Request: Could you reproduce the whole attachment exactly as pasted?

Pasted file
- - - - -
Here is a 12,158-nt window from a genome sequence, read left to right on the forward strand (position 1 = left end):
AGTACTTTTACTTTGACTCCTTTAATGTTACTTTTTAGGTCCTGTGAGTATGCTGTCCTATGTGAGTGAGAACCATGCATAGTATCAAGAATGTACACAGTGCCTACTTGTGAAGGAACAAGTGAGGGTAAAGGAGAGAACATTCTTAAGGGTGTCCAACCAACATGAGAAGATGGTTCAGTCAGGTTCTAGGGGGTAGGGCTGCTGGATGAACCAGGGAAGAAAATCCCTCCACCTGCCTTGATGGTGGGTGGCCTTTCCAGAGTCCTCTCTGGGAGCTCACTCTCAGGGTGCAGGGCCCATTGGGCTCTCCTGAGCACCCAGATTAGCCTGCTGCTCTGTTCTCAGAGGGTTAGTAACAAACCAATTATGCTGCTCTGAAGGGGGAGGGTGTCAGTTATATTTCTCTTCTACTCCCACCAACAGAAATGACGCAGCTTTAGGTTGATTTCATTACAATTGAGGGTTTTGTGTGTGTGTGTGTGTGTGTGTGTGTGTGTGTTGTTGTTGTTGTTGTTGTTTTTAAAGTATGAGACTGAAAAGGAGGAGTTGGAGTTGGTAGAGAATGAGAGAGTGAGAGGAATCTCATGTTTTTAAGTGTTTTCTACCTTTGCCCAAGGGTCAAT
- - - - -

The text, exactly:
Here is a 12,158-nt window from a genome sequence, read left to right on the forward strand (position 1 = left end):
AGTACTTTTACTTTGACTCCTTTAATGTTACTTTTTAGGTCCTGTGAGTATGCTGTCCTATGTGAGTGAGAACCATGCATAGTATCAAGAATGTACACAGTGCCTACTTGTGAAGGAACAAGTGAGGGTAAAGGAGAGAACATTCTTAAGGGTGTCCAACCAACATGAGAAGATGGTTCAGTCAGGTTCTAGGGGGTAGGGCTGCTGGATGAACCAGGGAAGAAAATCCCTCCACCTGCCTTGATGGTGGGTGGCCTTTCCAGAGTCCTCTCTGGGAGCTCACTCTCAGGGTGCAGGGCCCATTGGGCTCTCCTGAGCACCCAGATTAGCCTGCTGCTCTGTTCTCAGAGGGTTAGTAACAAACCAATTATGCTGCTCTGAAGGGGGAGGGTGTCAGTTATATTTCTCTTCTACTCCCACCAACAGAAATGACGCAGCTTTAGGTTGATTTCATTACAATTGAGGGTTTTGTGTGTGTGTGTGTGTGTGTGTGTGTGTGTGTTGTTGTTGTTGTTGTTGTTTTTAAAGTATGAGACTGAAAAGGAGGAGTTGGAGTTGGTAGAGAATGAGAGAGTGAGAGGAATCTCATGTTTTTAAGTGTTTTCTACCTTTGCCCAAGGGTCAAT